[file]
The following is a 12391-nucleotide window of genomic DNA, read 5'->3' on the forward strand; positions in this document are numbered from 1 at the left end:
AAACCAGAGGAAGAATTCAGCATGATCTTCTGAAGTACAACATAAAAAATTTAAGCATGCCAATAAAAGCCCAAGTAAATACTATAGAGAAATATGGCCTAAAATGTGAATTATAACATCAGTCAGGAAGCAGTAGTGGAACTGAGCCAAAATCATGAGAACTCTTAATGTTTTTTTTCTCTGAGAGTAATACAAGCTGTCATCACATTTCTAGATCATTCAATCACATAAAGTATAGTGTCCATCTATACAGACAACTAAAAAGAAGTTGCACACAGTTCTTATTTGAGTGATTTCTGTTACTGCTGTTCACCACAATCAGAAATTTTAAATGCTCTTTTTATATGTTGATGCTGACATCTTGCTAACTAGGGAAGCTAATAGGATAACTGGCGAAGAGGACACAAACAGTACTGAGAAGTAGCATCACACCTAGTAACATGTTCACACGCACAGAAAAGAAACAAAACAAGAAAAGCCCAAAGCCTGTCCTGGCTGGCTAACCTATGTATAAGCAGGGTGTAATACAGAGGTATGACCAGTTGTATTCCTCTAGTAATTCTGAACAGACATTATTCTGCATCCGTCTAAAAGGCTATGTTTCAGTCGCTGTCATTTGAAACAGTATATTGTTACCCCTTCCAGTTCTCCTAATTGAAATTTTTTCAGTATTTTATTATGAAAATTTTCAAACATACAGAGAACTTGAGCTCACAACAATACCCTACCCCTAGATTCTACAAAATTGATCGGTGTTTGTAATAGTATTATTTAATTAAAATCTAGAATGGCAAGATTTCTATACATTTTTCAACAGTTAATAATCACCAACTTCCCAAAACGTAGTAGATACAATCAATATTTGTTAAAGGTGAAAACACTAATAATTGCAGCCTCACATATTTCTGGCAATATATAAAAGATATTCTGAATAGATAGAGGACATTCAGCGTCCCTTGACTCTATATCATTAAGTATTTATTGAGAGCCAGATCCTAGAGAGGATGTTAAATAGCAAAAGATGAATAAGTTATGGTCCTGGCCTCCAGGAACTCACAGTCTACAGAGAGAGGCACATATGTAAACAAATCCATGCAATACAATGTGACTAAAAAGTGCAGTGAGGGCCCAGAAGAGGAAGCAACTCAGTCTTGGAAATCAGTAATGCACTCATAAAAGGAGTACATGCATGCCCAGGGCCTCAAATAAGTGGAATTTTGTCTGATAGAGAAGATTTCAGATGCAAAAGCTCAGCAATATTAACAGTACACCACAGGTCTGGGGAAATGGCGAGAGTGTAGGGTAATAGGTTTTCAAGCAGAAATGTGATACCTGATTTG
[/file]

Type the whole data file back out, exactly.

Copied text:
The following is a 12391-nucleotide window of genomic DNA, read 5'->3' on the forward strand; positions in this document are numbered from 1 at the left end:
AAACCAGAGGAAGAATTCAGCATGATCTTCTGAAGTACAACATAAAAAATTTAAGCATGCCAATAAAAGCCCAAGTAAATACTATAGAGAAATATGGCCTAAAATGTGAATTATAACATCAGTCAGGAAGCAGTAGTGGAACTGAGCCAAAATCATGAGAACTCTTAATGTTTTTTTTCTCTGAGAGTAATACAAGCTGTCATCACATTTCTAGATCATTCAATCACATAAAGTATAGTGTCCATCTATACAGACAACTAAAAAGAAGTTGCACACAGTTCTTATTTGAGTGATTTCTGTTACTGCTGTTCACCACAATCAGAAATTTTAAATGCTCTTTTTATATGTTGATGCTGACATCTTGCTAACTAGGGAAGCTAATAGGATAACTGGCGAAGAGGACACAAACAGTACTGAGAAGTAGCATCACACCTAGTAACATGTTCACACGCACAGAAAAGAAACAAAACAAGAAAAGCCCAAAGCCTGTCCTGGCTGGCTAACCTATGTATAAGCAGGGTGTAATACAGAGGTATGACCAGTTGTATTCCTCTAGTAATTCTGAACAGACATTATTCTGCATCCGTCTAAAAGGCTATGTTTCAGTCGCTGTCATTTGAAACAGTATATTGTTACCCCTTCCAGTTCTCCTAATTGAAATTTTTTCAGTATTTTATTATGAAAATTTTCAAACATACAGAGAACTTGAGCTCACAACAATACCCTACCCCTAGATTCTACAAAATTGATCGGTGTTTGTAATAGTATTATTTAATTAAAATCTAGAATGGCAAGATTTCTATACATTTTTCAACAGTTAATAATCACCAACTTCCCAAAACGTAGTAGATACAATCAATATTTGTTAAAGGTGAAAACACTAATAATTGCAGCCTCACATATTTCTGGCAATATATAAAAGATATTCTGAATAGATAGAGGACATTCAGCGTCCCTTGACTCTATATCATTAAGTATTTATTGAGAGCCAGATCCTAGAGAGGATGTTAAATAGCAAAAGATGAATAAGTTATGGTCCTGGCCTCCAGGAACTCACAGTCTACAGAGAGAGGCACATATGTAAACAAATCCATGCAATACAATGTGACTAAAAAGTGCAGTGAGGGCCCAGAAGAGGAAGCAACTCAGTCTTGGAAATCAGTAATGCACTCATAAAAGGAGTACATGCATGCCCAGGGCCTCAAATAAGTGGAATTTTGTCTGATAGAGAAGATTTCAGATGCAAAAGCTCAGCAATATTAACAGTACACCACAGGTCTGGGGAAATGGCGAGAGTGTAGGGTAATAGGTTTTCAAGCAGAAATGTGATACCTGATTTG